What is the Application Process for Social Security Disability and SSI?
How do you Win Benefits under Social Security Disability or SSI?
If I am determined disabled, how far back will Social Security pay benefits?
How do you prove your disability case if you have a mental condition?
What Can I Do to Improve My Chances of Winning Disability Benefits
Common Mistakes after Receiving a Denial of Social Security Disability or SSI Benefits
How to File for Disability - Tips for Filing
If You Get Approved For SSDI Will You Also Get Medicare?
How much does a Social Security disability attorney get paid?
Social Security Disability SSI Criteria and the Evaluation Process
How long does it take to be approved for SSI or Social Security disability?
What do you Need to Prove to Qualify for Disability Benefits?
Social Security Disability SSI and Fibromyalgia
Social Security Disability SSI and Degenerative Disc Disease
Can I Qualify For Disability and Receive Benefits based on Depression?
Answers to questions about SSD and SSI disability
What Disabilities Qualify for SSI and Social Security Disability Benefits?
Social Security Disability Status
Social Security Disability Tips ó how a claim gets worked on
Social Security Disability, SSI Disability - Terms, Definitions, Concepts
Social Security Disability SSI - Mental and Physical Residual Functional Capacity
How to prove you are disabled
and win disability benefits
Mental and physical residual functional capacity is a medical assessment of an individualís ability to function in spite of the limitations imposed upon them by their disabling mental and/or physical conditions.
Social Security disability examiners consider your ability to meet the physical, mental, sensory, and other requirements of work, when they make their disability determinations. To that end, they will accept statements about your limitations from medical sources even if they have not formally examined you. However, your treating doctorís statement (medical source statement) can be an invaluable to your disability claim.
Social Security considers an individualís treating medical professional a more important source of information because they can provide Social Security with a unique perspective that other medical providers (i.e. hospital or acute caregivers) cannot provide.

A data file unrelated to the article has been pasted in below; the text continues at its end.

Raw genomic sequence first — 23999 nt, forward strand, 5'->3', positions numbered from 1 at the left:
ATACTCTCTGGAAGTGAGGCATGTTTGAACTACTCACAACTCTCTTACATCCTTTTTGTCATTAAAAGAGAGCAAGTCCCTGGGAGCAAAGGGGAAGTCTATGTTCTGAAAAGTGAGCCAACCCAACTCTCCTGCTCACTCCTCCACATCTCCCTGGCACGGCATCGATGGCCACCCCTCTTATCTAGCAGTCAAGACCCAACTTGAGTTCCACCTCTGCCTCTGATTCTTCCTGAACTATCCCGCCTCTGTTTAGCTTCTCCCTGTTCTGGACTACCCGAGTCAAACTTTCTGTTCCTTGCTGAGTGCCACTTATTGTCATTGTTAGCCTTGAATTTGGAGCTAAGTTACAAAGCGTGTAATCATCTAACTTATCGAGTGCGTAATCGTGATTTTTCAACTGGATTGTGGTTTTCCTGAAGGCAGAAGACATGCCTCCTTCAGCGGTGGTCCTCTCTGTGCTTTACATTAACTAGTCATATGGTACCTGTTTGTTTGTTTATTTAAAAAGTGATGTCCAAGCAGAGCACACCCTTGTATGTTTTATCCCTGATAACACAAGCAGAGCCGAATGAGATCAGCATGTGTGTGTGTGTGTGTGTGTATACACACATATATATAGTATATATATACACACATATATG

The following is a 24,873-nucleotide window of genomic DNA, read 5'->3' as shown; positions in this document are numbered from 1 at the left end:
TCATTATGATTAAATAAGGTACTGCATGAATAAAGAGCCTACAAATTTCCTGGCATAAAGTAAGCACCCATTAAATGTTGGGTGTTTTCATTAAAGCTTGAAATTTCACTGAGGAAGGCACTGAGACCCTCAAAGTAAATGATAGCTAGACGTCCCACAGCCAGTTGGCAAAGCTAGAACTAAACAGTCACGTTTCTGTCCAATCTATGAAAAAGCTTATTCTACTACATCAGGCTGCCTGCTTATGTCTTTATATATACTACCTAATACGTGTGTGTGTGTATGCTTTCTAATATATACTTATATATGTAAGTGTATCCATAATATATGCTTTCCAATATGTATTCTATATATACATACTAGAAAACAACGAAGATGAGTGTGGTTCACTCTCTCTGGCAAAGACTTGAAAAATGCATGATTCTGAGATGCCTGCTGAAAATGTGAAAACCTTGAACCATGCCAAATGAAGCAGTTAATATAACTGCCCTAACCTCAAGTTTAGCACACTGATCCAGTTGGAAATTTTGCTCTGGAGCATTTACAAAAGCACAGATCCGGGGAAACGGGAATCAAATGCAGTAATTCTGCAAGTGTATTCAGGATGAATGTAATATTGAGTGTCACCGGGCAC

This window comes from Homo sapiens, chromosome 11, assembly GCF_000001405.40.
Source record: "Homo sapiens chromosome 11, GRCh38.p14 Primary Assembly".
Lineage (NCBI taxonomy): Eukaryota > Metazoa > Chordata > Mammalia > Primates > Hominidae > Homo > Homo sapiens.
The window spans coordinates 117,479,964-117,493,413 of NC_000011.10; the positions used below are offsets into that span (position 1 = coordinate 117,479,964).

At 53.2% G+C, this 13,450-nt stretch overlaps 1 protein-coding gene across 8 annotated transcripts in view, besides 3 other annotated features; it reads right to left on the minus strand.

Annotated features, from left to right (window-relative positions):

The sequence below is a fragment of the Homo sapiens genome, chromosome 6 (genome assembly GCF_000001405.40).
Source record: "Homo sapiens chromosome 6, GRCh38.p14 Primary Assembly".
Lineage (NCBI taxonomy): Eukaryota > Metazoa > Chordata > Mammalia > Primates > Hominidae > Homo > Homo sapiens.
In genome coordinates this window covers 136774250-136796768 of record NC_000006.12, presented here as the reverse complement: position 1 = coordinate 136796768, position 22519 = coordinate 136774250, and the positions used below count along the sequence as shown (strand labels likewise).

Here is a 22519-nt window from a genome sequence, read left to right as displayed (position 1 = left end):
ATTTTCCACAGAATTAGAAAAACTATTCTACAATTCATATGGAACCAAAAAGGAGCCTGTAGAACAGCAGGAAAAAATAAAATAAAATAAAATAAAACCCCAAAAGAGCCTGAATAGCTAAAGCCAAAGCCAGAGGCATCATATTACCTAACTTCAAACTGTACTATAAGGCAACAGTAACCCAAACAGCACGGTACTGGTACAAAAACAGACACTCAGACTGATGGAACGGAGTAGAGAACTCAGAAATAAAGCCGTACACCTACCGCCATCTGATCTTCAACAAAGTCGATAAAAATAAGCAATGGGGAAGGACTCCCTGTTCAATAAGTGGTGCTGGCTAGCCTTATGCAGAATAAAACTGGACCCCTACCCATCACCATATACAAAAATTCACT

If your treating physician provides a statement, make sure that it includes an opinion as to your ability to perform activities associated with work (i.e. your ability to walk, stand, lift, bend, see, hear, etc. if your disability is physical -- ability to interact with coworkers, public, and supervisors, remember directions, follow instructions, etc. if your disabling condition is mental).
They will also consider descriptions and observations with regard to the limitations caused by your disabling condition or conditions from family, friends, neighbors, and others.
If you have both mental and physical limitations, Social Security considers the total affect of your conditions when making their disability determination.
Return to: SSDRC, or the Questions, Answers, Tips, and Advice page
Topics and Questions
How long does it take receive disability benefits after you are approved?
How Does Social Security Decide If You Are Disabled Or Not?
Can You Lose Your Social Security Disability Benefits When Your Case Is Reviewed?
Does A Certain Percentage of VA Disability Automatically Make You Eligible For Social Security Disability?
How does social security define disability?
Social Security Disability Requirements